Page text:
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Coloniality and Whiteness in the Academy: Towards Decolonial Futures (Special Issue of Philosophy and Theory in Higher Education)

Welikala, Thushari, BOEHM, Carola, Davids, Nuraan, Dunne, Gerry, Herath, Manel, Schildermans, Hans, Trahar, Sheila, Valcke, Jennifer, Eltayb, Amani, Båge,, Karin, Ibrahim, Abdalla Mohamed, Jellinek, Natalie, Preet, Raman and Säflund, Zoe (2023) Coloniality and Whiteness in the Academy: Towards Decolonial Futures (Special Issue of Philosophy and Theory in Higher Education). Philosophy and Theory in Higher Education, 5 (3). Peter Lang, Alabama, USA. ISBN 2578-5753 (In Press)

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Abstract or description

This special issue addresses the timely and under-theorised area in higher education, contributing to the knowledge and understanding about the complexities, paradoxes, tensions, and possibilities of designing decolonial futures in higher education. The idea for a special issue emerged during a series of Club Meet conversations within the Philosophy and Theory in Higher Education Society in October 2021.

Projecting ‘otherness’ on the non-white and the colonised, (Bhabha, 1994), the western university could be said to maintain and perpetuate colonial power structures, body-politics and geo-politics of knowledge-making. This can further reproduce designs for recolonising people, their Being and Becoming (Welikala, 2021), while suppressing and eradicating the knowledges of the ‘other’ (Bhambra et al., 2018).

The recent surge in decolonising curriculum, pedagogy and research in higher education is reinforced by social movements and student activism. Focusing mainly on curriculum, pedagogy and research leaves the structural and systemic coloniality aside, encouraging the practice of embedding decolonisation predominantly within equality, diversity and inclusion (EDI) policies and practices. Subsequently, the notion of decolonisation is often conceptualised as a neutral, apolitical signifier/metaphor that can be used for a wide range of agendas within the neoliberal university, focusing on social justice (Tuck and Yang, 2012).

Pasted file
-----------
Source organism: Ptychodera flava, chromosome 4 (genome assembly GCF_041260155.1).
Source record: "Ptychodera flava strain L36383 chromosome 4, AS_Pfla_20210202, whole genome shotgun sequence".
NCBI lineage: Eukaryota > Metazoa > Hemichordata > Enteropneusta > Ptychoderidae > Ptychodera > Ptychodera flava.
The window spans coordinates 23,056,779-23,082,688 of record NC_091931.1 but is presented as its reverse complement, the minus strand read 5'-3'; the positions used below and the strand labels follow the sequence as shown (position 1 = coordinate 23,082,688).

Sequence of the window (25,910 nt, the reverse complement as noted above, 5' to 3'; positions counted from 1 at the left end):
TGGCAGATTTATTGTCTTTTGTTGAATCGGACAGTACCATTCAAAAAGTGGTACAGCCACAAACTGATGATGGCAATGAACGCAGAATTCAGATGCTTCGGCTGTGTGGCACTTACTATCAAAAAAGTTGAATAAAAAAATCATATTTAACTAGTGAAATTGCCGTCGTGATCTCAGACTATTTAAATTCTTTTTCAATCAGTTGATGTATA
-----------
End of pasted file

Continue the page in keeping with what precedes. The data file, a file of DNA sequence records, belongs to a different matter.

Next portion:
As guest co-editors, we argue that homogenising a wide range of experiences of oppression under the term ‘decolonisation’ can mask decolonisation as philanthropic enterprise initiated by the ‘powerful’ global centres to offer voice to the ‘powerless’, marginalised non-white groups (Cesaire, 2000). This ‘refined’ and comfortable approach to decolonising higher education focuses on limited areas of activity: diversifying the established knowledge/disciplinary cannons by introducing non-white authors; demonstrating interest in the acceptance of ‘alternative’ epistemologies while focusing on the existing epistemic hegemonies; and increasing minority (BME) representation in operationalising EDI work that is led by the majority (white) groups. Rather than effectively addressing coloniality, such activities intensify the centrality of existing knowledge cannons while re-confirming the self-endorsed power of whiteness and the colonial imaginary within the academy (Maldonado-Torres, 2007).

The proliferating scholarship on decolonising education in the North, has seldom considered the pioneering, politically-informed perspectives of the global South and its theoretical underpinnings. The more radical decolonial turn pioneered by the scholars in the global South was focused on challenging the implications of modernity/coloniality and dismantling the colonial power hierarchies by transforming epistemic values and improving democracy in education (Mignolo, 2011). The absence of theoretical rigour and the lack of knowledge of the historicity of colonisation and coloniality has led towards a predominantly tokenistic approach to decoloniality in the academy in the global North.

Item Type: Book / Proceeding
Faculty: School of Digital, Technologies and Arts > Music and Sound
Depositing User: Carola BOEHM
Date Deposited: 23 Feb 2024 15:43
Last Modified: 24 Feb 2024 04:30

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